'Brilliantly captures the burgeoning Cold War paranoia'
Elegantly written and deftly constructed, Los Alamos is the stunning debut novel of the author of Leaving Berlin and The Good German.
Spring 1945. As work on the first atomic bomb nears completion in New Mexico, Karl Bruner, a Manhattan Project security officer, is found murdered.
Michael Connolly, the intelligence officer brought in to crack Bruner's case, soon discovers that investigating a murder in Los Alamos - a town so secret it does not officially exist - is anything but easy. Only once he falls in love and begins an affair with Emma, the enigmatic wife of one of the scientists, does he truly begin to unravel the dark heart of the Project.
Interweaving fact and fiction, Los Alamos is at once a powerful novel of historical intrigue and a vivid portrait of the most mysterious figures involved in the Manhattan Project: Robert Oppenheimer.
'Accomplished and beautifully written'
'Enthralling . . . a dream of a novel'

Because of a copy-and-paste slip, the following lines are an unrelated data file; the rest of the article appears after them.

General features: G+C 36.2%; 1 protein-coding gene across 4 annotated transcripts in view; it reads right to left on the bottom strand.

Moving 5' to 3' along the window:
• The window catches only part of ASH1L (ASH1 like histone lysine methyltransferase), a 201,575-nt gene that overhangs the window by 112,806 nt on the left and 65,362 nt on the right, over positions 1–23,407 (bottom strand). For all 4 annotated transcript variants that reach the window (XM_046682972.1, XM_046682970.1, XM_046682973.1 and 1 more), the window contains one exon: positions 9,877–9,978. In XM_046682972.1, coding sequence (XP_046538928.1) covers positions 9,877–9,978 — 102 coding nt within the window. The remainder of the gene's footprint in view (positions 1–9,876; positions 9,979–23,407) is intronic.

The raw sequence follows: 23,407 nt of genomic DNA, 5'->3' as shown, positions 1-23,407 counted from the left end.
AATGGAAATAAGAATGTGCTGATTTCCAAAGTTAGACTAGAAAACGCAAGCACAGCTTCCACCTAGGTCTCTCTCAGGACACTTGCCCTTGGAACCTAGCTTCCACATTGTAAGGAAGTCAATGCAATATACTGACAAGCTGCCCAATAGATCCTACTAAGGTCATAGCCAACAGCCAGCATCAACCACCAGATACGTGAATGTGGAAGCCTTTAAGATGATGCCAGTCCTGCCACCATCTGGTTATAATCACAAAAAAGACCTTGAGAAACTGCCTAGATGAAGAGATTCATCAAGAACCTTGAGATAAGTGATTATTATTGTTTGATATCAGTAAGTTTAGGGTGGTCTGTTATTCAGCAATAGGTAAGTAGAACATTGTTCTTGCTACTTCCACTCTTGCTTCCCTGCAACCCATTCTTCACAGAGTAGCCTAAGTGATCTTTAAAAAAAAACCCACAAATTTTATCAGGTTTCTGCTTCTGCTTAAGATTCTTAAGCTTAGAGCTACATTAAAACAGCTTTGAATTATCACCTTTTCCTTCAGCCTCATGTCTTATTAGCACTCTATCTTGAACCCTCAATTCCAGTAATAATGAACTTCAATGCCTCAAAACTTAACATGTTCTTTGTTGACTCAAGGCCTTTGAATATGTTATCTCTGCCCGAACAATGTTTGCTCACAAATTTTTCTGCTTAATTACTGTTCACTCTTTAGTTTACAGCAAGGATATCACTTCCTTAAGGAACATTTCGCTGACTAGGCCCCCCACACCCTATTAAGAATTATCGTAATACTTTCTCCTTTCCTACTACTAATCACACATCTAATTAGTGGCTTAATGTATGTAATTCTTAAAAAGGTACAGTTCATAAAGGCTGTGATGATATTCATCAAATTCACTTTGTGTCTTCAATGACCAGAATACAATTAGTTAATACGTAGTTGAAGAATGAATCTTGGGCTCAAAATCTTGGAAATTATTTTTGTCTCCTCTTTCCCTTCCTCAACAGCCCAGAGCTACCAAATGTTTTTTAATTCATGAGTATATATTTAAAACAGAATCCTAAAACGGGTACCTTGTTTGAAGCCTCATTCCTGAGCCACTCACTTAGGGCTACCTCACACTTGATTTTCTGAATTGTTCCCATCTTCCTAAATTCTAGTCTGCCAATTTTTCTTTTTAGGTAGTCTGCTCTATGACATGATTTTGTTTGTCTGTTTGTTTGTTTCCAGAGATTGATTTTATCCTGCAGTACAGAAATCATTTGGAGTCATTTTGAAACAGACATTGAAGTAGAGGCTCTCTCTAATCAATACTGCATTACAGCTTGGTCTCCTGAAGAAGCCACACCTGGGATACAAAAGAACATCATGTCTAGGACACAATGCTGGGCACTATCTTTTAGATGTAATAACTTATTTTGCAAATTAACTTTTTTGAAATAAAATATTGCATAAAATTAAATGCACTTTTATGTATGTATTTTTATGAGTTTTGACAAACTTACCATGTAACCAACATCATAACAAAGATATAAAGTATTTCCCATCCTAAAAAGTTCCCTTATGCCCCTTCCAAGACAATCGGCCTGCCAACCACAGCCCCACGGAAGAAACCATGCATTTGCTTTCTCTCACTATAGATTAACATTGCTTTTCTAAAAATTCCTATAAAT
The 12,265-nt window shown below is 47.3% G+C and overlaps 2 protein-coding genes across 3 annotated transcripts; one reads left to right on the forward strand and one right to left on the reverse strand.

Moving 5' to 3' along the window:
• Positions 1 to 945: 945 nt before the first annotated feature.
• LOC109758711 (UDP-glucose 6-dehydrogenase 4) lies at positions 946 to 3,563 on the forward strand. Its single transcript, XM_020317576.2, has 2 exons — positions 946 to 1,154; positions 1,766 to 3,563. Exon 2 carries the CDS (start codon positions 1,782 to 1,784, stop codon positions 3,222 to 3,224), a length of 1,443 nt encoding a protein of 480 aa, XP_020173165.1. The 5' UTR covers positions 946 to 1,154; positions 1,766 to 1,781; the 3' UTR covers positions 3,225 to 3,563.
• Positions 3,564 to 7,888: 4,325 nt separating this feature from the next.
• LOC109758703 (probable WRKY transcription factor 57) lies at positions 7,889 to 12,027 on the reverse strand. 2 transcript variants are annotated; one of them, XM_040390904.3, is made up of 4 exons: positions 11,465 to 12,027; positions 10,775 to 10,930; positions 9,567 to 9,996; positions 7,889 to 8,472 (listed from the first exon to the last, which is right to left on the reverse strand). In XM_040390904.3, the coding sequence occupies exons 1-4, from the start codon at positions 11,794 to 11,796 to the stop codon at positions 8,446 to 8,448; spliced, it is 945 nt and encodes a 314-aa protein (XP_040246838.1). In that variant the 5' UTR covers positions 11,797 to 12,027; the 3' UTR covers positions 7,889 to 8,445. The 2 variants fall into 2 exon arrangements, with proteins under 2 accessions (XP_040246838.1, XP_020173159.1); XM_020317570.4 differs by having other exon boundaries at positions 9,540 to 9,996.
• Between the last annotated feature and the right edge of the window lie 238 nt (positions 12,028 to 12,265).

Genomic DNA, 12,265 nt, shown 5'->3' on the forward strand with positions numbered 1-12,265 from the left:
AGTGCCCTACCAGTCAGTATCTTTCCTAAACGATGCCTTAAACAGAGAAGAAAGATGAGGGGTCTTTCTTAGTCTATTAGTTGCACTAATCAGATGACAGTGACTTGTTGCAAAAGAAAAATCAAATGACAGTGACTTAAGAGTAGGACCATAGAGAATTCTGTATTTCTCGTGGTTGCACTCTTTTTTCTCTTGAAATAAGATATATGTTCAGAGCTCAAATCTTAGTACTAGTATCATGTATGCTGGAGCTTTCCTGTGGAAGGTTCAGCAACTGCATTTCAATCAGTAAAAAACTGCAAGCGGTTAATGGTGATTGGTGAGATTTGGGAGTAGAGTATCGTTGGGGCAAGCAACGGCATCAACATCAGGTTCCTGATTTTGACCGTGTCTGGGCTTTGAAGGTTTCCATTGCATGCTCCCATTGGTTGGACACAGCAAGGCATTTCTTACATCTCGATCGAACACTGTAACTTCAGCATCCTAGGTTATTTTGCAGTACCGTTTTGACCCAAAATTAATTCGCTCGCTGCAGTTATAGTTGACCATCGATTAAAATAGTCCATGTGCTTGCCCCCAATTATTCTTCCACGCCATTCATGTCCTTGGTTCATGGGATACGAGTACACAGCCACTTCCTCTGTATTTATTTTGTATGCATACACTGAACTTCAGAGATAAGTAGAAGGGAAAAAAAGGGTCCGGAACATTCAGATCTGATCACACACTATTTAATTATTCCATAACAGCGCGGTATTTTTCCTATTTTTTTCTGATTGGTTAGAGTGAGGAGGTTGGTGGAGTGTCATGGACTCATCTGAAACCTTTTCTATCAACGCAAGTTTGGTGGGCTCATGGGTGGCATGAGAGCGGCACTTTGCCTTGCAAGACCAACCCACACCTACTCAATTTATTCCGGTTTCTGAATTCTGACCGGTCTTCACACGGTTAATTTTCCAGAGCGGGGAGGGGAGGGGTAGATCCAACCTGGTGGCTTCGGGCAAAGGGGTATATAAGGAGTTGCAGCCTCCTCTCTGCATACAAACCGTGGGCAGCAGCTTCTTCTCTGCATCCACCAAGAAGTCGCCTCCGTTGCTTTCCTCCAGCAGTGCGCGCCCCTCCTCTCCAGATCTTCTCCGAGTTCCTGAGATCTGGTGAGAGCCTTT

It's always pleasing to publishing folk when one of their own turns a hand successfully to writing; and there will be general rejoicing that Kanon, former head of trade publishing at Houghton Mifflin, has made a smashing debut as a novelist in what is also Broadway's fictional launch. Los Alamos is the work of a natural writer, an intricately plotted, highly atmospheric and stunningly authentic tale set on the remote New Mexico hilltop near Santa Fe where the scientists of the Manhattan Project are developing the atom bomb during the closing months of WWII. It begins with the discovery of the body of Karl Bruner, a security man on "The Hill," apparently the victim of a homosexual encounter that went badly wrong in a Santa Fe park. Enter Michael Connolly, an Army Intelligence officer called in to see whether Bruner's death involved any security risk in the top-secret installation. He soon becomes involved in the intense, hermetic life of this strange place, populated by earnest, dedicated scientists who have little sense of the dread potential of their planned weapon, other than the fact that it could hasten the end of the war. He also falls for Emma Pawlowski, the dashing, witty and sometimes enigmatic English wife of one of the emigre scientists; and it is a high tribute to Kanon that their romance, which seems at first a diversion, is as appealing and intensely involving as his thriller plot. In any case, nothing is wasted here, and Emma soon plays a highly significant part in Connolly's bold and risky scheme to unmask what seems to be a high-level case of espionage, involving one of the most trusted scientists close to project director J. Robert Oppenheimer himself. Kanon's use of Oppenheimer, General Leslie Groves and some of the other real-life people in the book, is exemplary; he has created characters who are both true to their actual selves and three-dimensional actors in a convincing fiction. His villains are profoundly human and horribly plausible;, the real life-and-death issues of that time and place are thoughtfully set forth;, and the book is crammed with the kind of utterly believable details it would seem impossible for someone who was only a child in 1945 to have created. There is a tingling climax (yes, you do get to see the first bomb go off) and an ending full of the most poignant irony for anyone who remembers what happened later to Oppenheimer. This is a thinking person's thriller that makes wonderful use of, but never cheapens, one of history's more extraordinary moments. $150,000 ad/promo; author tour; foreign rights sold in seven countries; author tour.